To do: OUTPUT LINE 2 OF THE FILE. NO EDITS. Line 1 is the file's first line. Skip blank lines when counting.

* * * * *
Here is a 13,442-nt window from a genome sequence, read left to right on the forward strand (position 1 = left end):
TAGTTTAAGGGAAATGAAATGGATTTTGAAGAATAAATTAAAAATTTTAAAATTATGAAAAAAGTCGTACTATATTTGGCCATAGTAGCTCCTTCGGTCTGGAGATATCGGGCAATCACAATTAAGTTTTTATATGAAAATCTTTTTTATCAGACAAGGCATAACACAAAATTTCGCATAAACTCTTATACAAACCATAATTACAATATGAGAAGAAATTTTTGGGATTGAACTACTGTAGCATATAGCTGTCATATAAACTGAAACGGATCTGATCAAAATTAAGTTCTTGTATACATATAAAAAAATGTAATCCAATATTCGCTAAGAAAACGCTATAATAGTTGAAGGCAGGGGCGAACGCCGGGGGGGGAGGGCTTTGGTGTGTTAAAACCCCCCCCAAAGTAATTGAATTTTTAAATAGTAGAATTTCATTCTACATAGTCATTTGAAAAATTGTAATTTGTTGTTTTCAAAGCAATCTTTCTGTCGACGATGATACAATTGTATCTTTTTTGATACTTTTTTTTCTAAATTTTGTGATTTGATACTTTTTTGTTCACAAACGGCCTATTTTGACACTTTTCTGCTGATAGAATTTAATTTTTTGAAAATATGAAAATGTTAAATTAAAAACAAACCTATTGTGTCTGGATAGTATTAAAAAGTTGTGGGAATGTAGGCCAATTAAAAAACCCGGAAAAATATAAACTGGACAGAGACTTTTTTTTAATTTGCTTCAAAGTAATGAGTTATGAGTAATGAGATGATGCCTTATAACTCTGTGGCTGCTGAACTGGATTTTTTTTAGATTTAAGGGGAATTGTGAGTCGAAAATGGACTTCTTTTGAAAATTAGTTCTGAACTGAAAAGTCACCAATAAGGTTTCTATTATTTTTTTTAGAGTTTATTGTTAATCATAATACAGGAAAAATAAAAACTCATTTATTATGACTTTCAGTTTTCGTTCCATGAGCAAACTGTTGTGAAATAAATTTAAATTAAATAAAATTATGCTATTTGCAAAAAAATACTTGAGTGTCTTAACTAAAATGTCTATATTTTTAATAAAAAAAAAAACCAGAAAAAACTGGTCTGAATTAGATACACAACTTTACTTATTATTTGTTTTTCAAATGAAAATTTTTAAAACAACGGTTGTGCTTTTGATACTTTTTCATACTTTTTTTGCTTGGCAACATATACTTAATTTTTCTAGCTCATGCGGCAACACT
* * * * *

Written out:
TAGTTTAAGGGAAATGAAATGGATTTTGAAGAATAAATTAAAAATTTTAAAATTATGAAAAAAGTCGTACTATATTTGGCCATAGTAGCTCCTTCGGTCTGGAGATATCGGGCAATCACAATTAAGTTTTTATATGAAAATCTTTTTTATCAGACAAGGCATAACACAAAATTTCGCATAAACTCTTATACAAACCATAATTACAATATGAGAAGAAATTTTTGGGATTGAACTACTGTAGCATATAGCTGTCATATAAACTGAAACGGATCTGATCAAAATTAAGTTCTTGTATACATATAAAAAAATGTAATCCAATATTCGCTAAGAAAACGCTATAATAGTTGAAGGCAGGGGCGAACGCCGGGGGGGGAGGGCTTTGGTGTGTTAAAACCCCCCCCAAAGTAATTGAATTTTTAAATAGTAGAATTTCATTCTACATAGTCATTTGAAAAATTGTAATTTGTTGTTTTCAAAGCAATCTTTCTGTCGACGATGATACAATTGTATCTTTTTTGATACTTTTTTTTCTAAATTTTGTGATTTGATACTTTTTTGTTCACAAACGGCCTATTTTGACACTTTTCTGCTGATAGAATTTAATTTTTTGAAAATATGAAAATGTTAAATTAAAAACAAACCTATTGTGTCTGGATAGTATTAAAAAGTTGTGGGAATGTAGGCCAATTAAAAAACCCGGAAAAATATAAACTGGACAGAGACTTTTTTTTAATTTGCTTCAAAGTAATGAGTTATGAGTAATGAGATGATGCCTTATAACTCTGTGGCTGCTGAACTGGATTTTTTTTAGATTTAAGGGGAATTGTGAGTCGAAAATGGACTTCTTTTGAAAATTAGTTCTGAACTGAAAAGTCACCAATAAGGTTTCTATTATTTTTTTTAGAGTTTATTGTTAATCATAATACAGGAAAAATAAAAACTCATTTATTATGACTTTCAGTTTTCGTTCCATGAGCAAACTGTTGTGAAATAAATTTAAATTAAATAAAATTATGCTATTTGCAAAAAAATACTTGAGTGTCTTAACTAAAATGTCTATATTTTTAATAAAAAAAAAAACCAGAAAAAACTGGTCTGAATTAGATACACAACTTTACTTATTATTTGTTTTTCAAATGAAAATTTTTAAAACAACGGTTGTGCTTTTGATACTTTTTCATACTTTTTTTGCTTGGCAACATATACTTAATTTTTCTAGCTCATGCGGCAACACT